Major independent body launched to accelerate transport decarbonisation

The Council aims to develop a comprehensive roadmap to decarbonise UK transport.

The ultimate objective of the Council is to provide the next UK Government with a well-defined, consensus-based strategy for future policy. This will not only guide national decisions but also offer a clear framework for policy implementation at all levels of government.

The launch of the new council has been organised by the non-profit Zemo Partnership, formerly Low Carbon Vehicle Partnership (LowCVP), that has been providing policy guidance to the Government for the past two decades.

The Council will be chaired by Lord Deben, former chair of the UK’s climate watchdog, the Climate Change Committee (CCC).

Other members include Professor Jillian Anable, Elizabeth de Jong, Mike Hawes, Fiona Howarth, Professor Neville Jackson, Edmund King OBE, Cordi O’Hara OBE FEI, Dr Doug Parr, Anne Shaw OBE, Chris Stark, Martin Tugwell and David Wells.

The incoming Chair of the Local Infrastructure and Net Zero (LINZ) Board from the Local Government Association, yet to be named, will also participate.

Working with more than 200 member organisations, the Council aims to develop a comprehensive roadmap to decarbonise UK transport. This roadmap will be supported by detailed sectoral plans, outlining the optimal pathways to achieve net-zero by 2050.

The creation of this Council comes at a critical juncture, as the general election looms and the Government’s climate action plan faces legal challenges.

Council’s chair Lord Deben said: “The recent High Court decision that the Carbon Budget Delivery Plan was unlawful underlines the scale of the challenge that will be facing the next Government.

“Progress on net-zero has stalled. In some areas we’ve gone backwards. This new Council brings together very experienced people to help forge an evidence-based, multi-stakeholder consensus on how we can maximise the benefits from this essential – and inevitable – transition.”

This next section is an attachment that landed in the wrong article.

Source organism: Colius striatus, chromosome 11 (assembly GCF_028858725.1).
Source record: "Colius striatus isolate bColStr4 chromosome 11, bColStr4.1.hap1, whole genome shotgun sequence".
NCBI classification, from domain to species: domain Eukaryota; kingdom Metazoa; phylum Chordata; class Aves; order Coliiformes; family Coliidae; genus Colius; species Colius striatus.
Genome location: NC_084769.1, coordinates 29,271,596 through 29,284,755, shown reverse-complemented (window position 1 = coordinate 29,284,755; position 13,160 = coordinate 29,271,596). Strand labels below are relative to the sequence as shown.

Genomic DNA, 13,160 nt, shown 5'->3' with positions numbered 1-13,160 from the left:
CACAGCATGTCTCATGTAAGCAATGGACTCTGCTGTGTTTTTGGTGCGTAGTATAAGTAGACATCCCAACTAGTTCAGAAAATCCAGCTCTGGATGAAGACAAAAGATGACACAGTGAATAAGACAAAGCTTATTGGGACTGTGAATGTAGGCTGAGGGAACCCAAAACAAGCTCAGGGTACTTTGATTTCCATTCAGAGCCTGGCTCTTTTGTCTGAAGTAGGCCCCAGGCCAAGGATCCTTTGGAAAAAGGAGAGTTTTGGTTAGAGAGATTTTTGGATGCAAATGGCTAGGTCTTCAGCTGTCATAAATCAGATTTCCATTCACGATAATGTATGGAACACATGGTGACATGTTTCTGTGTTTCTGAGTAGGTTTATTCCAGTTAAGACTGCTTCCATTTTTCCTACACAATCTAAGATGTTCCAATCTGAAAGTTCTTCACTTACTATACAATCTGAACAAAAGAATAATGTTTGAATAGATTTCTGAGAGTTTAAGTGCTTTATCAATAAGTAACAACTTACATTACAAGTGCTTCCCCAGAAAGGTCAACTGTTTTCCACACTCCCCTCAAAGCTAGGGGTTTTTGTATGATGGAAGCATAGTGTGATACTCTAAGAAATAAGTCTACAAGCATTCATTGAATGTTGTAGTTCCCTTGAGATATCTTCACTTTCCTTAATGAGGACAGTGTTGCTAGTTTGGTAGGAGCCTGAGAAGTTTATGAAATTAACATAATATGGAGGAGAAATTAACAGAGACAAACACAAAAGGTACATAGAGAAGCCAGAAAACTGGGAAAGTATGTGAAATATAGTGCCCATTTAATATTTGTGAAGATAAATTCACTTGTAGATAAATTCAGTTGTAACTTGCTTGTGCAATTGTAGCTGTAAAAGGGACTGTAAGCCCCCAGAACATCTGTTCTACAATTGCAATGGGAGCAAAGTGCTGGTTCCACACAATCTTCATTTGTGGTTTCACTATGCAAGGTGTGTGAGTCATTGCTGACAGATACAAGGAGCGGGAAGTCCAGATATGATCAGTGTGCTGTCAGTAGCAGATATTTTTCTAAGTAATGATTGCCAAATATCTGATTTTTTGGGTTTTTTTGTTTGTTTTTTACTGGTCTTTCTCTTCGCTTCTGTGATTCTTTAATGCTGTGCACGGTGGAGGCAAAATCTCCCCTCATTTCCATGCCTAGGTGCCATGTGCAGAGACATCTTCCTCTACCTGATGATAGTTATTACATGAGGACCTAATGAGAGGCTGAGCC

Zemo Partnership has confirmed that the Council will regularly report on progress through a series of quarterly briefings, with the next update scheduled for 3 September.

Additionally, a broader summit is planned for 3 October to engage with the Partnership’s members and other stakeholders, aiming to refine and inform the sectoral roadmaps.

Zemo’s executive director Claire Haigh said: “Whoever enters Downing Street on 5 July, the fundamental challenges for net-zero remain the same.

“Transport is the fastest growing source of global greenhouse gas emissions. We urgently need to move beyond targets to the delivery of net-zero transport.”

Growth in UK EV market share

In related news, new data from the Society of Motor Manufacturers and Traders (SMMT) has revealed that while new registrations for petrol and diesel cars fell last month, the demand for electric vehicles (EV) continued to rise.

According to the findings, plug-in hybrids (PHEVs) recorded the highest growth among all powertrains, up 31.5% year-on-year to achieve an 8% market share. Hybrids (HEVs) also saw a rise of 9.6%, maintaining their position as the third most popular fuel type at 13.2% of the market, after petrol and battery electric vehicles (BEVs).

BEV registrations outpaced the overall market, rising 6.2% to capture a 17.6% market share, up from 16.9% in the same month last year. The fleet sector was the primary driver of this increase, with volumes up 10.7%. However, private retail BEV uptake fell by 2.0%, just 98 registrations short of May last year.

Despite these positive trends, the performance of BEVs remains below the trajectory mandated by the Government’s Vehicle Emissions Trading Scheme (VETS), which includes the Zero Emissions Vehicle (ZEV) mandate that requires 22% of new vehicles sold this year by each brand to be zero emission.

Although there are now more than 100 EV models available and numerous offers from manufacturers, the SMMT emphasises that meeting these targets will require additional support.

Currently, certain private buyers can access benefits similar to those enjoyed by business buyers through salary sacrifice schemes. However, the SMMT suggests that providing universal access to these incentives could significantly increase BEV uptake and accelerate the decarbonisation of road transport.

Recommendations include temporarily halving VAT on new BEV purchases and reducing VAT on public charging from 20% to 5%.

SMMT’s chief executive Mike Hawes said: “As Britain prepares for next month’s general election, the new car market continues to hold steady as large fleets sustain growth, offsetting weakened private retail demand.

“Consumers enjoy a plethora of new electric models and some very attractive offers, but manufacturers can’t sustain this scale of support on their own indefinitely.

“Their success so far should be a signpost for the next Government that a faster and fairer transition requires carrots, not just sticks.”

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